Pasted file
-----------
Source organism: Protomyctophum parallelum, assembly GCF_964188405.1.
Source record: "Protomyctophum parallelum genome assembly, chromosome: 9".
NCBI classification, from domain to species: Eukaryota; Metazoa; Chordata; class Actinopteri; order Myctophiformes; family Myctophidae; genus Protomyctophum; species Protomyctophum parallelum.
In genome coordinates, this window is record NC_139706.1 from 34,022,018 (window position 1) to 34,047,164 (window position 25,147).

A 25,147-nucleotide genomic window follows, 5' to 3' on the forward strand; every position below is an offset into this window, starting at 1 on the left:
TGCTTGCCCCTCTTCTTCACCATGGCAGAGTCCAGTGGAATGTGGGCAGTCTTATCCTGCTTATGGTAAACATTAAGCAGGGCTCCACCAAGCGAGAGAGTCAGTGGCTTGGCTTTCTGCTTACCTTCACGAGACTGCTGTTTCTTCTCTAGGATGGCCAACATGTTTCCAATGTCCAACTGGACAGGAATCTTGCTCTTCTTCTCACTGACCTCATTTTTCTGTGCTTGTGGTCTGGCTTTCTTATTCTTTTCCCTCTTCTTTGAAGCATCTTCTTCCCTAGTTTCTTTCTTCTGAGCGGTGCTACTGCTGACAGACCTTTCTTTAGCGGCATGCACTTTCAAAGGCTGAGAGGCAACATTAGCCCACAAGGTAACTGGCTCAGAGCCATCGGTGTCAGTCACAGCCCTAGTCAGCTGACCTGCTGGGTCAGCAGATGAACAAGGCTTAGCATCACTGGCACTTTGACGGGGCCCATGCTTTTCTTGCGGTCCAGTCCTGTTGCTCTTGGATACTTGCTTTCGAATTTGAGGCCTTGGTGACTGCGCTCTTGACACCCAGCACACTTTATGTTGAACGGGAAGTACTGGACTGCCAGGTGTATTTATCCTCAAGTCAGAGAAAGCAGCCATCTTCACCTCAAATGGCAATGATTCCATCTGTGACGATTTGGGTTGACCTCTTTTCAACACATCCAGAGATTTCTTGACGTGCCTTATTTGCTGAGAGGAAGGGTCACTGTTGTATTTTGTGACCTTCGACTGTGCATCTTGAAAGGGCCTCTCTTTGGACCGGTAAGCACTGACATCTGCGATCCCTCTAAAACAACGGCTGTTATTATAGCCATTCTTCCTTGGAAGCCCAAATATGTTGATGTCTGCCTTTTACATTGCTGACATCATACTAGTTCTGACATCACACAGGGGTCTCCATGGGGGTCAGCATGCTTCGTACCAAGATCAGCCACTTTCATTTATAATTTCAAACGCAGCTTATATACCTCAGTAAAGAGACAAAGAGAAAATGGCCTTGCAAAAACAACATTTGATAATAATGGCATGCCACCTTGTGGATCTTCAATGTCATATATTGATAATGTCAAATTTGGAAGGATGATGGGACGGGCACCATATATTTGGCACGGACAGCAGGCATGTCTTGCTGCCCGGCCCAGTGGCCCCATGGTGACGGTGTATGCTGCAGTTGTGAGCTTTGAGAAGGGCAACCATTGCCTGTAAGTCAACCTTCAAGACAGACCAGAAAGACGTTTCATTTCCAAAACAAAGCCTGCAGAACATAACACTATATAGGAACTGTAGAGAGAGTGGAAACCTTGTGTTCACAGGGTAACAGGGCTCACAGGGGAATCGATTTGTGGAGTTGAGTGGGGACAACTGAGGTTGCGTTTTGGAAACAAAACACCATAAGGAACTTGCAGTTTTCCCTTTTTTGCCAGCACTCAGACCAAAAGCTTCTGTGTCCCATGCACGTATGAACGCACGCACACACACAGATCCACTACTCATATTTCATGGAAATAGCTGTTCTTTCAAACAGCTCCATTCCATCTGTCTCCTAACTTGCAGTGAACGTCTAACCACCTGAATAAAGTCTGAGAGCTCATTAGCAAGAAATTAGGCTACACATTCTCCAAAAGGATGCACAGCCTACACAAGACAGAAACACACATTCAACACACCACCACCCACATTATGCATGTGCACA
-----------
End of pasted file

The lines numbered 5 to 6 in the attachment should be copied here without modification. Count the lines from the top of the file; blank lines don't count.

A 25,147-nucleotide genomic window follows, 5' to 3' on the forward strand; every position below is an offset into this window, starting at 1 on the left:
TGCTTGCCCCTCTTCTTCACCATGGCAGAGTCCAGTGGAATGTGGGCAGTCTTATCCTGCTTATGGTAAACATTAAGCAGGGCTCCACCAAGCGAGAGAGTCAGTGGCTTGGCTTTCTGCTTACCTTCACGAGACTGCTGTTTCTTCTCTAGGATGGCCAACATGTTTCCAATGTCCAACTGGACAGGAATCTTGCTCTTCTTCTCACTGACCTCATTTTTCTGTGCTTGTGGTCTGGCTTTCTTATTCTTTTCCCTCTTCTTTGAAGCATCTTCTTCCCTAGTTTCTTTCTTCTGAGCGGTGCTACTGCTGACAGACCTTTCTTTAGCGGCATGCACTTTCAAAGGCTGAGAGGCAACATTAGCCCACAAGGTAACTGGCTCAGAGCCATCGGTGTCAGTCACAGCCCTAGTCAGCTGACCTGCTGGGTCAGCAGATGAACAAGGCTTAGCATCACTGGCACTTTGACGGGGCCCATGCTTTTCTTGCGGTCCAGTCCTGTTGCTCTTGGATACTTGCTTTCGAATTTGAGGCCTTGGTGACTGCGCTCTTGACACCCAGCACACTTTATGTTGAACGGGAAGTACTGGACTGCCAGGTGTATTTATCCTCAAGTCAGAGAAAGCAGCCATCTTCACCTCAAATGGCAATGATTCCATCTGTGACGATTTGGGTTGACCTCTTTTCAACACATCCAGAGATTTCTTGACGTGCCTTATTTGCTGAGAGGAAGGGTCACTGTTGTATTTTGTGACCTTCGACTGTGCATCTTGAAAGGGCCTCTCTTTGGACCGGTAAGCACTGACATCTGCGATCCCTCTAAAACAACGGCTGTTATTATAGCCATTCTTCCTTGGAAGCCCAAATATGTTGATGTCTGCCTTTTACATTGCTGACATCATACTAGTTCTGACATCACACAGGGGTCTCCATGGGGGTCAGCATGCTTCGTACCAAGATCAGCCACTTTCATTTATAATTTCAAACGCAGCTTATATACCTCAGTAAAGAGACAAAGAGAAAATGGCCTTGCAAAAACAACATTTGATAATAATGGCATGCCACCTTGTGGATCTTCAATGTCATATATTGATAATGTCAAATTTGGAAGGATGATGGGACGGGCACCATATATTTGGCACGGACAGCAGGCATGTCTTGCTGCCCGGCCCAGTGGCCCCATGGTGACGGTGTATGCTGCAGTTGTGAGCTTTGAGAAGGGCAACCATTGCCTGTAAGTCAACCTTCAAGACAGACCAGAAAGACGTTTCATTTCCAAAACAAAGCCTGCAGAACATAACACTATATAGGAACTGTAGAGAGAGTGGAAACCTTGTGTTCACAGGGTAACAGGGCTCACAGGGGAATCGATTTGTGGAGTTGAGTGGGGACAACTGAGGTTGCGTTTTGGAAACAAAACACCATAAGGAACTTGCAGTTTTCCCTTTTTTGCCAGCACTCAGACCAAAAGCTTCTGTGTCCCATGCACGTATGAACGCACGCACACACACAGATCCACTACTCATATTTCATGGAAATAGCTGTTCTTTCAAACAGCTCCATTCCATCTGTCTCCTAACTTGCAGTGAACGTCTAACCACCTGAATAAAGTCTGAGAGCTCATTAGCAAGAAATTAGGCTACACATTCTCCAAAAGGATGCACAGCCTACACAAGACAGAAACACACATTCAACACACCACCACCCACATTATGCATGTGCACA